Under the opening view of each scrapbook page, <PREVIOUS PAGE ~ index ~ NEXT PAGE> will appear. Page numbers, as well as other terms can be entered into the "Search This Blog" box to your right. You are encouraged to use the ~ index ~, which as of March 2016 is nearing completion. Page by page listings appear in the Table of Contents. In addition, the posts by month (in order) appear as part of the "Blog Archive" to your right.
As originally compiled, this Collection presents a glimpse of the late 19th century through the lens of an early 21st century observer. At its core is the original trade card scrapbook as prepared by a 19th century Civil War widow to occupy her children. The pages and cards are presented in the order they were originally prepared by Emma Jane (Bailey) Arnold.
Visit the ~ index ~ for further details about the Collection, including the original index as prepared by Earl J. Arnold in the late 1950's.
Although following a book-like format and providing typical book navigational aids, the blog author anticipates that you will enter and leave as your interests dictate rather than reading from the "beginning" all the way through to page 194. Each post tells a unique story on its own. The complete work, however, should be of interest to those who are attempting to understand American society in the late 19th century as well as those sturdy souls who are trying to make some sense of contemporary America.
Scholars in American history, marketing, women's studies, fashion, sociology and many other fields will find materials of interest in these pages. The trade cards lead to stories of fortunes made and lost, then made again. Racial and ethnic prejudice is portrayed. Poisons are presented as cure-alls for all sorts of ailments--some even as universal remedies. Corporate mergers and the consequences of corporate relocation are revealed. Overall the Arnold Collection demonstrates the power of advertising to create demand, alter styles and transmit culture.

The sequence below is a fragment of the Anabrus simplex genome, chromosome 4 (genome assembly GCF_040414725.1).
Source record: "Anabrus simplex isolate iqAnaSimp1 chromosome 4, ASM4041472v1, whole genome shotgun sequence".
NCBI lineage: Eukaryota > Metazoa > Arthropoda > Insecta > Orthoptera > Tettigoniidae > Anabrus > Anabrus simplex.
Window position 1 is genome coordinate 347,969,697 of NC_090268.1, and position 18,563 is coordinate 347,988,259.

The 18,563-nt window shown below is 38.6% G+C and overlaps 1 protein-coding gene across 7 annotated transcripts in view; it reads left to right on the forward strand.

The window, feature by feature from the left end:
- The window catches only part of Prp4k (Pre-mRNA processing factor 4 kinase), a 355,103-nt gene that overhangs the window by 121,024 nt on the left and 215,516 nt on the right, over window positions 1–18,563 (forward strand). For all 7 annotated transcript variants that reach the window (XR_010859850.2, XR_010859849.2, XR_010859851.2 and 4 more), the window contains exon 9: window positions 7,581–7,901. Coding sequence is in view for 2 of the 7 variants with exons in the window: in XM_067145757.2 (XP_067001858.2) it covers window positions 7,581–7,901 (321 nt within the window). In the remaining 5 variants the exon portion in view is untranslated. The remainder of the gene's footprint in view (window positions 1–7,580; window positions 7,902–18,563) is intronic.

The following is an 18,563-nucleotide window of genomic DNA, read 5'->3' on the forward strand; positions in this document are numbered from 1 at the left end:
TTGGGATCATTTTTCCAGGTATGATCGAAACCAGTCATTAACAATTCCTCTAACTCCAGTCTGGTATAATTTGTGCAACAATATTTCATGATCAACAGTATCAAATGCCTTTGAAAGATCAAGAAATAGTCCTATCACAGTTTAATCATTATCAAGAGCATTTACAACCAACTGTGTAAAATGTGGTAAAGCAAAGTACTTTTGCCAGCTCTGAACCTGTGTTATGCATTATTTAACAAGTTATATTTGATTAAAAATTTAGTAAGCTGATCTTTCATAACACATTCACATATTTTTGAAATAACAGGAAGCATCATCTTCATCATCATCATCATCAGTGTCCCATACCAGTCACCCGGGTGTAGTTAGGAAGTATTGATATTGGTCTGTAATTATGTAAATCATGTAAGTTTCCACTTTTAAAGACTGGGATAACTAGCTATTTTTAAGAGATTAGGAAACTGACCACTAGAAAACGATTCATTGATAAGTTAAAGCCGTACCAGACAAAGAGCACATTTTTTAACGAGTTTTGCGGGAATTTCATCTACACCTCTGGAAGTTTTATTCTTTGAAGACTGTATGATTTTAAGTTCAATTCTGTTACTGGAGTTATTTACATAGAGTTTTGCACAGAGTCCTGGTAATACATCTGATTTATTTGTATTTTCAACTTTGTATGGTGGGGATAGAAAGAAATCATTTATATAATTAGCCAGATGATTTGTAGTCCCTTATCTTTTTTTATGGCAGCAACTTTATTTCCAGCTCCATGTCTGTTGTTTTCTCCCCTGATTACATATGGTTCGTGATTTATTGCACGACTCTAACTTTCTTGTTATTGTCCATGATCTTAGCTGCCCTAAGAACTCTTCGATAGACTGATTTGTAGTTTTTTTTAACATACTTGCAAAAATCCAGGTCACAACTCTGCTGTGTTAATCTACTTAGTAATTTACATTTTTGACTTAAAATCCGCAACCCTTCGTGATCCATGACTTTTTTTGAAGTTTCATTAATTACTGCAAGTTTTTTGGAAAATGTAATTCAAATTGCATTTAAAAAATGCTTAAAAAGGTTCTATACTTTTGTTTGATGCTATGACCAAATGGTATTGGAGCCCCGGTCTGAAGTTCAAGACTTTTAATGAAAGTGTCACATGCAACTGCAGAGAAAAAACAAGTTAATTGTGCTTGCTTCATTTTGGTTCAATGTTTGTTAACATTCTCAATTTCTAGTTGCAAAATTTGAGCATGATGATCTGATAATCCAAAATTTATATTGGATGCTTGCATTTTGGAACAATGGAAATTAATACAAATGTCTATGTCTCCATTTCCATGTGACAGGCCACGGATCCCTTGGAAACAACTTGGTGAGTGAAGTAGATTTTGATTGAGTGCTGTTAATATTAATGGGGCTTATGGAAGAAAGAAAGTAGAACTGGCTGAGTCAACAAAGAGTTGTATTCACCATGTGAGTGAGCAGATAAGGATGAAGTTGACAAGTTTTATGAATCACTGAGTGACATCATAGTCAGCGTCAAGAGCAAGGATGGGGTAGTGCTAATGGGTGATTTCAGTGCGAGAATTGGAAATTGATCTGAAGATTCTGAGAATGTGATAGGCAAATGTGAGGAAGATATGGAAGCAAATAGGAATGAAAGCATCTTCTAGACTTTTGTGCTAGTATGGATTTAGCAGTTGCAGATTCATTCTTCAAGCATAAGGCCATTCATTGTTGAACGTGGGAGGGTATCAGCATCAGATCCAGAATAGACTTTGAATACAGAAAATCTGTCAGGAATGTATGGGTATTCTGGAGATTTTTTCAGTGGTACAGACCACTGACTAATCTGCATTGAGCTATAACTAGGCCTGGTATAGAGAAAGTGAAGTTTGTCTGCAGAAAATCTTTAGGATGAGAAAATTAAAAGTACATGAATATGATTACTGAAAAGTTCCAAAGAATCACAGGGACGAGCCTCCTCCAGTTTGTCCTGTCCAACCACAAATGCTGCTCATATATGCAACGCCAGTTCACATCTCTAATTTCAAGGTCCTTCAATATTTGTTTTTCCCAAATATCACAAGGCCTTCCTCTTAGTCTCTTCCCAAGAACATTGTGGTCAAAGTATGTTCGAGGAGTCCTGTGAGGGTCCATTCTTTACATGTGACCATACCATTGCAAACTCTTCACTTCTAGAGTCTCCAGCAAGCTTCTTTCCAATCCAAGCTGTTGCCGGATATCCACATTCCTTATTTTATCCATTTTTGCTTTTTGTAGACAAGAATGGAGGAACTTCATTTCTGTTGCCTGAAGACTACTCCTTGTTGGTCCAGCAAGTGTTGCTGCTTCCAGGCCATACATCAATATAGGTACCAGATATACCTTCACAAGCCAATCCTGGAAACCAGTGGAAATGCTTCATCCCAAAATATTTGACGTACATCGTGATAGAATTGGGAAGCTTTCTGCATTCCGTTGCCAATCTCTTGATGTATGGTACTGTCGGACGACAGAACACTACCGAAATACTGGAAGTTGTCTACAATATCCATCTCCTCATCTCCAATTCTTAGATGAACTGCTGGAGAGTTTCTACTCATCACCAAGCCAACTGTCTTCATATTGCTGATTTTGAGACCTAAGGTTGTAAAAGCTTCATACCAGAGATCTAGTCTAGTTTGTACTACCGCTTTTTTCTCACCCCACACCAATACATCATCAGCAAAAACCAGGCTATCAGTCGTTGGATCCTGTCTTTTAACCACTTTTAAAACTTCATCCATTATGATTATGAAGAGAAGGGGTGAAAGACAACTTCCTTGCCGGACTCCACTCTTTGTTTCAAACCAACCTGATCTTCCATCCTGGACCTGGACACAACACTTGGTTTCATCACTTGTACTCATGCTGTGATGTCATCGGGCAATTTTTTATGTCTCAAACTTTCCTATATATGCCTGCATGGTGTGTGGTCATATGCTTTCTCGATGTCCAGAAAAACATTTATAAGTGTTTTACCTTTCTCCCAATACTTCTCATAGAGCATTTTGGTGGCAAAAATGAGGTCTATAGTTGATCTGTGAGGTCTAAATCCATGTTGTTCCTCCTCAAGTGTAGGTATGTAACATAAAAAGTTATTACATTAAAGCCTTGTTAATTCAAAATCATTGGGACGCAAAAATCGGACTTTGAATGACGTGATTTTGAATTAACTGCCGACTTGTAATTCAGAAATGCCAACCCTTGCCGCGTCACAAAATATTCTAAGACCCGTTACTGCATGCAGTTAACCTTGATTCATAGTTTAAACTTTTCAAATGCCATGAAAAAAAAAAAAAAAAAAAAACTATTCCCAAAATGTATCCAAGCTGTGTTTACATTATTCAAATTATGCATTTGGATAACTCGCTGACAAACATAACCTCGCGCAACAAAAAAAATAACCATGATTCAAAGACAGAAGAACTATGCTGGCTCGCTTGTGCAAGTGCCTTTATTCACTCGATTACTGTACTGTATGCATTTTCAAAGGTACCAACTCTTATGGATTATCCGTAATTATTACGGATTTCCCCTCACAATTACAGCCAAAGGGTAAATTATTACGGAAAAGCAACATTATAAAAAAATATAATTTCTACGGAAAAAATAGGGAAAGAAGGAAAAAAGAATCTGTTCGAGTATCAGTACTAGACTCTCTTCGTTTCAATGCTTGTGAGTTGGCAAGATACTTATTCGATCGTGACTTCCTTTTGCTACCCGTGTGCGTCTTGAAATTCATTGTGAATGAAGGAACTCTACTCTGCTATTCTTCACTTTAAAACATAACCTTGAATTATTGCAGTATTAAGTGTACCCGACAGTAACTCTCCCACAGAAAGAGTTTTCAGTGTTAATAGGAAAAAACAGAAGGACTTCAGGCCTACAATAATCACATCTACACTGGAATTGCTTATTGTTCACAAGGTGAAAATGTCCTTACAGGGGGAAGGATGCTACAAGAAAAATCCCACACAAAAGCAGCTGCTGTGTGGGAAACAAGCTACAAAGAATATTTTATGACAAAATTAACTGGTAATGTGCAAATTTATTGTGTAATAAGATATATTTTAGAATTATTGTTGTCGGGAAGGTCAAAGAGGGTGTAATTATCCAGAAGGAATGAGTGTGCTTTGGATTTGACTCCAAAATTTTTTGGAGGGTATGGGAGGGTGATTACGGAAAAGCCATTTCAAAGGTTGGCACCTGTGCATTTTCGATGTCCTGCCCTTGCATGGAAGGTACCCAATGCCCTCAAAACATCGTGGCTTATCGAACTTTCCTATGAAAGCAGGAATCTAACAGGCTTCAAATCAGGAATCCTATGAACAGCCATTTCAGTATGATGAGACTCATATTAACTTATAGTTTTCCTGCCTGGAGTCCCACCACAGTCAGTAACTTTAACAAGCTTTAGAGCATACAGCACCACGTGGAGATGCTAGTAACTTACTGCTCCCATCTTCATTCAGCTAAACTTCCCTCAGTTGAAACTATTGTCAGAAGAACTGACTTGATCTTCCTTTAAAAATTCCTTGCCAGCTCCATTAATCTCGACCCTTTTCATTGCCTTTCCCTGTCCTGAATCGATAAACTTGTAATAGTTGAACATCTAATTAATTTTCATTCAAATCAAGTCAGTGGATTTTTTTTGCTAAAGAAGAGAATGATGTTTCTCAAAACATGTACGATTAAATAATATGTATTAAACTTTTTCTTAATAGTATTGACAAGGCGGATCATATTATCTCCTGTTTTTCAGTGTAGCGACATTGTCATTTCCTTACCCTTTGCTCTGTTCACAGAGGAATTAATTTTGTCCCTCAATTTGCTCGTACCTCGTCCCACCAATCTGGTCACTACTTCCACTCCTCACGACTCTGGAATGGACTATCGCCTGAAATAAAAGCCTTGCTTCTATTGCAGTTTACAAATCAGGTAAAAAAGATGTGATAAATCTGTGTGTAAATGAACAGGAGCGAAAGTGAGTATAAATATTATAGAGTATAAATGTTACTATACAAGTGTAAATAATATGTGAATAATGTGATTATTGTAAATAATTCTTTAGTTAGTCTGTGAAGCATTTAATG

The Arnold Collection is yours to enjoy on many levels. Go ahead! Daydream a little! Add your comments. Wander afield and forget why it was you originally discovered the Collection in the first place. After all, getting lost is a good way of finding things. (The author is an expert on getting lost.)
The scrapbook images are in the public domain. You may copy them, reproduce them and generally use them in any manner you choose. Please acknowledge the Arnold Collection as your source.
Speaking of detective work, please comment below if you can find anything about Brown's Grocery House. One of Hartford's transformations apparently wiped it out. Thanks!
-Jeffrey Arnold Diver
7 March 2016
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This site includes historical materials that may contain negative stereotypes or language reflecting the culture or language of a particular period or place. These items are presented as part of the historical record, and do not represent or in any way reflect the personal views of the author of this blog, his ancestors, or his family.